REPRINTED FROM The Jewish Star Times, p. 16 [edited] What do alcohol and drug abuse, bulimia [gorging on food and then vomiting], and anger have in common? They all discharge tension, bringing short-term relief and long-term agony. They’re all addictions. And they are abuse. And anger is the most common one of all. Who doesn’t get angry? But, like the others, when it comes to solving interpersonal relationships, it accomplishes absolutely nothing. Not for the angry person, not for the listener. The Discharge Of Tension Is Calming It dissipates tension in one mad, powerful burst of energy that –leaves the anger bearer momentarily winded and calm, –the recipient bleeding (either outside or inside; it doesn’t matter which–the pain is the same), alienated and frightened, –and the relationship in tatters. For the moment, the angry person is relieved of stress. For the moment, that person feels much better. That is the seductive pull of anger. That Is Its Addictive Nature That is the seductive pull of chemical addictions too. They all do the same thing. They discharge nervous energy and produce artificial calm. And that calm feeling is so wonderful, so delightful that the addict, the angry soul and the bulimic keep returning to it when stress builds. Returning and fighting, like caged tigers, to keep doing what doesn’t work. Of course we all know that these are merely Siren songs. They don’t achieve calm, peace, and serenity. They don’t resolve the situations that caused the stress. They don’t communicate real feelings. They don’t deal with old wounds. And after the outburst, the anxiety is back. Obviously, because the blowup...

Two Examples Of Emotional Abuse

REPRINTED FROM NATURAL AWAKENINGS MAGAZINE, pp. 30-31 Abuse doesn’t have to be obvious. It isn’t that simple. There are some kinds of abuse that call for a really careful look to detect. But they hurt nevertheless. Example: Never praising. People Cannot Tolerate More Than One Negative Comment If Only Five Comments Are Positive Scientists have actually discovered the ratio of negative comments that a human being can tolerate before his heart breaks and something inside dies with it: 5 good: 1 bad. That’s right. People can not tolerate more than 1 negative comment or criticism in 5 positive ones or praises. So what about that kid who gets nothing but put-downs? What about that family where it isn’t obvious, where there is no foul language and no put-downs? Well, the ratio applies to any negative, any criticism, even well-meant, constructive criticism. If that’s all you hear, whether it’s from your parents or your spouse, you begin to feel like that’s all you are. And you begin to think that that’s all life is. Life is rotten. Because, for those people, it is. Let’s look at some of the ways this manifests itself in emotional abuse: 1. the Blame Game. So let me ask you something: Why do things always have to be someone’s fault? I mean, the dish broke, the car is smashed, the whatever is whatever. Can it be mended again if we just find out whose fault it is? Blame is the surest way to kill any feelings of self-worth in a child. Children who grow up always made to feel at fault suffer intolerably. When everything...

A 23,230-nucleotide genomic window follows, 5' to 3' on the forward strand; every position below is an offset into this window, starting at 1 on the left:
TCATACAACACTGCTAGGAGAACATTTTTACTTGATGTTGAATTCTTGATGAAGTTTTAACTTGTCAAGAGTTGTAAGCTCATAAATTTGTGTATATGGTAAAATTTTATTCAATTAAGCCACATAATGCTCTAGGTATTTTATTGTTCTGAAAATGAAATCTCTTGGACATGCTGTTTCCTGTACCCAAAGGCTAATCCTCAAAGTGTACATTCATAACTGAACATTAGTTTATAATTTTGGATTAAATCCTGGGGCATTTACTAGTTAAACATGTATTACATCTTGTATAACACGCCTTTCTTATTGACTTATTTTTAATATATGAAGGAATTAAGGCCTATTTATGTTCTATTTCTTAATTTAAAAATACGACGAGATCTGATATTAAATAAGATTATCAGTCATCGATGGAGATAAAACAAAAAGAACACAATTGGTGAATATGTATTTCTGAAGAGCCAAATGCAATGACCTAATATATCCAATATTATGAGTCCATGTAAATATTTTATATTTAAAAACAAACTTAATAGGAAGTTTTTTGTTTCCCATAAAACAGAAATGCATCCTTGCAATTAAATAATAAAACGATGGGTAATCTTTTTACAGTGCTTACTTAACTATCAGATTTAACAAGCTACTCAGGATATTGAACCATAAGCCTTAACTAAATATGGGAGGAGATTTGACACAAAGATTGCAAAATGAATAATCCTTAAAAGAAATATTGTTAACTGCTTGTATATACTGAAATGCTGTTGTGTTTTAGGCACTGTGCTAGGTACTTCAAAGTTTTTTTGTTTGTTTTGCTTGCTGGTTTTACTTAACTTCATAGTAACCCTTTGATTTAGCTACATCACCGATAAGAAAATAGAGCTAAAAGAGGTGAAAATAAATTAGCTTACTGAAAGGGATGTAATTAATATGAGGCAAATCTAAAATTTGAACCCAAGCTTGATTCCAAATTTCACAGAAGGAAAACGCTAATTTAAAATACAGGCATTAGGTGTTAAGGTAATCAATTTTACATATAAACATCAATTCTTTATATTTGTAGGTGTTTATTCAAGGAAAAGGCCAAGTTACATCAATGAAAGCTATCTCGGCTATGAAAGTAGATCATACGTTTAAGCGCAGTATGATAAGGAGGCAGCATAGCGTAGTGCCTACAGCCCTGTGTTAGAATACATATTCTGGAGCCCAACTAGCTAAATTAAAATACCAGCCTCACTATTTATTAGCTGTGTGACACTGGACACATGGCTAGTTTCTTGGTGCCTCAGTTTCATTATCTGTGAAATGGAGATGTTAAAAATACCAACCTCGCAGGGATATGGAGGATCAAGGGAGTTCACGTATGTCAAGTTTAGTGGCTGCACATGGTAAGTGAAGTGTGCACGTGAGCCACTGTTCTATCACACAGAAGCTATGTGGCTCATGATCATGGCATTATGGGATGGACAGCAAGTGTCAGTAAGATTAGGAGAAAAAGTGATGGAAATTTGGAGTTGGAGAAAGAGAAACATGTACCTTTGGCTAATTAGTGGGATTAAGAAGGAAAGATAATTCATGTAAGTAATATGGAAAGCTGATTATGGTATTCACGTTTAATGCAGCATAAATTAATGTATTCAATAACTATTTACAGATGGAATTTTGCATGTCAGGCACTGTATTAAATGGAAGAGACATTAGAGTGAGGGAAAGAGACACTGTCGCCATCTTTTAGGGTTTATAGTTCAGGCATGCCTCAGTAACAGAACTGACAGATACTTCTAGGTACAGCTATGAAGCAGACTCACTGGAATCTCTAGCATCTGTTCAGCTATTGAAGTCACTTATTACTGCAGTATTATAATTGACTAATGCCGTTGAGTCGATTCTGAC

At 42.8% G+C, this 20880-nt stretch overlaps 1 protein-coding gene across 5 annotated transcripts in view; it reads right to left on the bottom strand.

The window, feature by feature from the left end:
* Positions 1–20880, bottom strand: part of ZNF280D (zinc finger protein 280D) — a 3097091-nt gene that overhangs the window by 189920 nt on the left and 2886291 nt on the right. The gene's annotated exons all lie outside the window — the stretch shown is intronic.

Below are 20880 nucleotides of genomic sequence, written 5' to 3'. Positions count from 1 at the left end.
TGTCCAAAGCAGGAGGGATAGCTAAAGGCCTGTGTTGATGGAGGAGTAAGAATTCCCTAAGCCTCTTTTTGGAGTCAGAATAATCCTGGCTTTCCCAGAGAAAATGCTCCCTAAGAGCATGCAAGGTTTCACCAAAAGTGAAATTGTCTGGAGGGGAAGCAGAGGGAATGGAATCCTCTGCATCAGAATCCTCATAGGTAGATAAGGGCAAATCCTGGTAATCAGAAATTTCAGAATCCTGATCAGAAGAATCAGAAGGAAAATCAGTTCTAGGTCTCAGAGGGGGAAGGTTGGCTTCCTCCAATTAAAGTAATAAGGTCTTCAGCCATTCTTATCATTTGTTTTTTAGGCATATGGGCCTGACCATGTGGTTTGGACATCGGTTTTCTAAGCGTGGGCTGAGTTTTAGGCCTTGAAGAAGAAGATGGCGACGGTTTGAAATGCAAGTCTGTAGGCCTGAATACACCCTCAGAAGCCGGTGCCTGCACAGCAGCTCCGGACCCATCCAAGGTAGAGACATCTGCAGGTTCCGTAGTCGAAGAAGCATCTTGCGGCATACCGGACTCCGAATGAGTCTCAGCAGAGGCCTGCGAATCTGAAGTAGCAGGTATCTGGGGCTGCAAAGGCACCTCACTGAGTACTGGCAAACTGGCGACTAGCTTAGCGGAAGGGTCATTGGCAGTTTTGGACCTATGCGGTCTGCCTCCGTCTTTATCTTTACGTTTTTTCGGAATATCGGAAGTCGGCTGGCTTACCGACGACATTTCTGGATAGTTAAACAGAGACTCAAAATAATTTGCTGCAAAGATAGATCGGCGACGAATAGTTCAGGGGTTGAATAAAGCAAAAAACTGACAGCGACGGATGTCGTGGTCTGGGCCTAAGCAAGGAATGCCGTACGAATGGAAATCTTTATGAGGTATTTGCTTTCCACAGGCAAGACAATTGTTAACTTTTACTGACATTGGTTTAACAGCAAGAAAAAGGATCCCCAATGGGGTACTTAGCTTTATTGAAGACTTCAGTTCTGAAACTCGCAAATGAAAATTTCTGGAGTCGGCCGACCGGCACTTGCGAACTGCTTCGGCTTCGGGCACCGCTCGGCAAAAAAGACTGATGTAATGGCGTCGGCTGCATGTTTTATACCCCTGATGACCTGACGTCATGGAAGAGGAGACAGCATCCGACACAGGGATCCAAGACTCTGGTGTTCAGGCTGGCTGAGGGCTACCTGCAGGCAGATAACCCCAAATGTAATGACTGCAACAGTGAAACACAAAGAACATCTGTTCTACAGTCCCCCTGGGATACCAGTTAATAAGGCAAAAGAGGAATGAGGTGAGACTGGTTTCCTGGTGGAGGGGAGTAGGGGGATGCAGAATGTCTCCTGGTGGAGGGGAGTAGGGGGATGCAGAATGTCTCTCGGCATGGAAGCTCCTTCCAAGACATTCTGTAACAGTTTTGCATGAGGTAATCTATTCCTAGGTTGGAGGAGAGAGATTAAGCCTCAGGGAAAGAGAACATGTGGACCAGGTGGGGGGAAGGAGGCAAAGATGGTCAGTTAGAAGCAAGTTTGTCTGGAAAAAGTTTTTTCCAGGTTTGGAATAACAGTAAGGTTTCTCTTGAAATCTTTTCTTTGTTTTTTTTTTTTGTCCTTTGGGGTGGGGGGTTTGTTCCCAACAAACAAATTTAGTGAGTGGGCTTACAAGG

How To Respond To Put-Downs

REPRINTED WITH PERMISSION from Natural Awakenings, March, 2001, pp. 32-33 “Sticks and stones” are not all that hurts. Knowing what put-downs really are, the damage they do to the soul, how they escalate and how to respond to them will erase the notion that “words can never harm me.” What put-downs really are Let me begin by saying what they are not. Put-downs are not “harmless jokes.” The test of the difference between a put-down and a joke is this: Would the jokester be happy if someone he respected used that very same so-called joke on him? Put-downs are not “constructive criticism.” At a construction site, people are building something. To construct is to build. To give the kind of criticism that is constructive, you must see evidence of it helping the receiver to grow. For instance, when my children were little, they took music lessons. When they hit a wrong note after having practiced long and hard, the teacher would say, “I can tell you have been practicing well.” She would then recite, very specifically, five or so things they did well. Then-and only then-she would say, “Now play that [name of note] again for me.” If it was right this time, she would say, “Do you hear the difference from before?” This helped the child feel good about what was done right and turned the mistake into an opportunity to train the ear. In contrast, “You played the wrong note!” is just plain criticism, not constructive and, “You played the wrong note again. I don’t know what’s the matter with you” is a put-down guaranteed for the...